Applaud Sheriff’s Department for Enforcing Zero-Tolerance Policy for Distracted Drivers

Target: Los Angeles County Sheriff’s Department

Goal: Commend efforts by the LA County Sheriff’s Department to eliminate warnings and increase fines for phone-related distracted driving.

Los Angeles is notorious for its traffic-clogged highways and daily traffic collisions. Despite laws banning the use of cell phones while driving, many continue to do so, putting themselves and others at serious risk.

In recent years, hundreds of Californians have been killed as a direct result of distracted driving, according to a report by the LA County Sheriff’s Department, with young drivers under the age of 20 making up the largest portion of fatalities. Certain studies have even shown that texting while driving can be as inhibiting as driving under the influence of alcohol while talking on a phone, whether hand-held or a hands-free device, can lead to “inattention blindness.” This occurs when a driver pays more attention to a conversation than the road around them and leads to both minor and major collisions.

These statistics have led the LA County Sheriff’s Department to begin a new approach to distracted driving: a zero-tolerance policy that would eliminate any first-time warnings for distracted drivers, and increase fines for phone use while behind the wheel. Other areas of the state have followed suit, cracking down on cell phone use while driving with 225 California agencies, as well as the California Highway Patrol, abiding by the zero-tolerance policy.

The efforts of the LA County Sheriff’s Department, as well as other departments across the state will help reduce the number of injuries and fatalities that occur as a result of distracted driving. The goal, according to the LA County Sheriff’s Department, is to see safer roads across the state and, ideally, the nation. Education about the dangers of distracted driving is another main goal, as stated by Traffic Services Detail’s Commanding Officer Captain Shaun J. Mathers, who expressed a desire that “once people see the statistics and realize the danger involved, they will change their driving habits to help protect themselves, their families, and others on the road.”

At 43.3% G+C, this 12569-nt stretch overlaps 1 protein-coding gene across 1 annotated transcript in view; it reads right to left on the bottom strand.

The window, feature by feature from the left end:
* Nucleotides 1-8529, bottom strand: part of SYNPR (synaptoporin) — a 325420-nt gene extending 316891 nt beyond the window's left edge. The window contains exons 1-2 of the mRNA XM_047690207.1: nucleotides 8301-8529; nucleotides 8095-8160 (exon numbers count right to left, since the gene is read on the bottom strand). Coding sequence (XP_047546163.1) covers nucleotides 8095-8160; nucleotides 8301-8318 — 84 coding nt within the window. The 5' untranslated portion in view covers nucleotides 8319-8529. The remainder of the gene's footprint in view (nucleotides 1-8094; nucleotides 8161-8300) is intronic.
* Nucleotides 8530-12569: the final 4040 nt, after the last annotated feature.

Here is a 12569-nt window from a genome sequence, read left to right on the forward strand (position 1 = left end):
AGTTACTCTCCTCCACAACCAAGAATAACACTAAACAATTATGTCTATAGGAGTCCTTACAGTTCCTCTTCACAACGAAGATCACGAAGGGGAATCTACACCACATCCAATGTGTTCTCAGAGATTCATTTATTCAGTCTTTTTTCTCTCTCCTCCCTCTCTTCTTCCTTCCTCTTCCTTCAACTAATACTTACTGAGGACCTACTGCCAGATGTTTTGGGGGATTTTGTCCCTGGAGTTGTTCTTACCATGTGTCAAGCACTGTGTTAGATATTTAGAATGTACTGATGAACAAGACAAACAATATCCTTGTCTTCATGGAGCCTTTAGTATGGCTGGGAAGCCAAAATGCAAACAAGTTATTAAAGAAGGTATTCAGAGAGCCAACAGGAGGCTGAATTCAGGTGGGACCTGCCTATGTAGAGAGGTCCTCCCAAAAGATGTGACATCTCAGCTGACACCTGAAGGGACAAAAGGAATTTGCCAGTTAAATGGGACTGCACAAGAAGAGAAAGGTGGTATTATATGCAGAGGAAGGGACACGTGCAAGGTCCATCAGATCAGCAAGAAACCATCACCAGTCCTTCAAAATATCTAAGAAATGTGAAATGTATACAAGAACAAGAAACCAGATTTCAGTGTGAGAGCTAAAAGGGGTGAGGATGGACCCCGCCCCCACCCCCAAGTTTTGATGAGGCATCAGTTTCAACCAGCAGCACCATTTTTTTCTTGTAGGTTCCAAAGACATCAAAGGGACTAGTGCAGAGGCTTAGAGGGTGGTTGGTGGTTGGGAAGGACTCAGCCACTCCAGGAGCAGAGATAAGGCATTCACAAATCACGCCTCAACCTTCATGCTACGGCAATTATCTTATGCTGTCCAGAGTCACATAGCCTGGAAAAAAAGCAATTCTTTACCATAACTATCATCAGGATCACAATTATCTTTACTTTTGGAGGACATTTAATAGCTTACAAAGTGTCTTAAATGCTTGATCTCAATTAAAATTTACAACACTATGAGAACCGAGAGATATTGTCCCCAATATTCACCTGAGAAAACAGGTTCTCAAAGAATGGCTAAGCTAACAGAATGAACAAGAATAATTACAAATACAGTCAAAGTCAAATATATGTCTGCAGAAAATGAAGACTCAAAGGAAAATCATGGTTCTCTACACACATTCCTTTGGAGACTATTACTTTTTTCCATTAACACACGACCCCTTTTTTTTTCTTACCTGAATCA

Thank the LA County Sheriff’s Department for implementing a zero-tolerance policy concerning distracted drivers, and for increasing fines for those using phones while behind the wheel.


Dear Sheriff Leroy Baca,

The recent efforts by the Los Angeles County Sheriff’s Department to implement a zero-tolerance policy in regards to distracted driving are extremely commendable. Far too many traffic collisions occur as a result of drivers ignoring the hazards of using their phones while behind the wheel and risking their own lives as well as the lives of others. By cracking down on distracted driving by doing away with warnings and enforcing increased fines, the LA County Sheriff’s Department has demonstrated its commitment to public safety and has set a precedent for other agencies across the state and the nation to follow.

Collisions caused by distracted driving are entirely preventable, and by instating a zero-tolerance policy towards drivers using cell phones, the LA County Sheriff’s department will help to make roads in LA county safer for all.

Thank you for your department’s efforts to eliminate distracted driving and in this way prevent both minor and major traffic collisions.


[Your Name Here]

Photo Credit: Ed Poor via Wikimedia Commons

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One Comment

  1. Syd Henley says:

    Hitting these dangerous drivers where it hurts most – in the wallet – is the only way. Warnings and small fines do not work. The only thing that will stop these idiots anti-social behavior is very large fines and driving bans.
    Here in the UK it has been illegal since December 2003 to use hand held phones while driving, yet every day thousands of drivers are still using them. If they are caught, all they get is a very small fine of £60 (about US$90), and if the magistrate is in a bad mood he/she may give the lunatic 3 penalty points on their license.

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